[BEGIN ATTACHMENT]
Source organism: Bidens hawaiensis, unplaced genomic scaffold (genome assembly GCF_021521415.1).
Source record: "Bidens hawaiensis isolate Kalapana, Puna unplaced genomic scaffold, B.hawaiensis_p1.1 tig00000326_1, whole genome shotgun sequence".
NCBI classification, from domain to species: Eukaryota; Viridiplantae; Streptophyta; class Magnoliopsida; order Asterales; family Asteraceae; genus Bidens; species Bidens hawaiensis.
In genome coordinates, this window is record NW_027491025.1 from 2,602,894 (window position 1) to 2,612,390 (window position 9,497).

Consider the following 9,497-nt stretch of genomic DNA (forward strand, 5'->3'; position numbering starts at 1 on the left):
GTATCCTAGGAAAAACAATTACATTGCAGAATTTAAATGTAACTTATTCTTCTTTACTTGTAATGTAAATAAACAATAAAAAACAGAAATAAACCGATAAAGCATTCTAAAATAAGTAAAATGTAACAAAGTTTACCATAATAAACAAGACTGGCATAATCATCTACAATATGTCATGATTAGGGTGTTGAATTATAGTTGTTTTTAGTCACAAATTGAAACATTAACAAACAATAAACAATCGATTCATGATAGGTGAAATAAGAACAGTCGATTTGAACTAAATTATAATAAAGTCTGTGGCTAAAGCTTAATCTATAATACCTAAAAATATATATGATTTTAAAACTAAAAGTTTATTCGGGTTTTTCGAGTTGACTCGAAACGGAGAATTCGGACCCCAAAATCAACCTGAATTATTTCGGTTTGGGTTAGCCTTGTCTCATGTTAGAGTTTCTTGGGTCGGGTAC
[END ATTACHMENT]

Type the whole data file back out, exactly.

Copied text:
Source organism: Bidens hawaiensis, unplaced genomic scaffold (genome assembly GCF_021521415.1).
Source record: "Bidens hawaiensis isolate Kalapana, Puna unplaced genomic scaffold, B.hawaiensis_p1.1 tig00000326_1, whole genome shotgun sequence".
NCBI classification, from domain to species: Eukaryota; Viridiplantae; Streptophyta; class Magnoliopsida; order Asterales; family Asteraceae; genus Bidens; species Bidens hawaiensis.
In genome coordinates, this window is record NW_027491025.1 from 2,602,894 (window position 1) to 2,612,390 (window position 9,497).

Consider the following 9,497-nt stretch of genomic DNA (forward strand, 5'->3'; position numbering starts at 1 on the left):
GTATCCTAGGAAAAACAATTACATTGCAGAATTTAAATGTAACTTATTCTTCTTTACTTGTAATGTAAATAAACAATAAAAAACAGAAATAAACCGATAAAGCATTCTAAAATAAGTAAAATGTAACAAAGTTTACCATAATAAACAAGACTGGCATAATCATCTACAATATGTCATGATTAGGGTGTTGAATTATAGTTGTTTTTAGTCACAAATTGAAACATTAACAAACAATAAACAATCGATTCATGATAGGTGAAATAAGAACAGTCGATTTGAACTAAATTATAATAAAGTCTGTGGCTAAAGCTTAATCTATAATACCTAAAAATATATATGATTTTAAAACTAAAAGTTTATTCGGGTTTTTCGAGTTGACTCGAAACGGAGAATTCGGACCCCAAAATCAACCTGAATTATTTCGGTTTGGGTTAGCCTTGTCTCATGTTAGAGTTTCTTGGGTCGGGTAC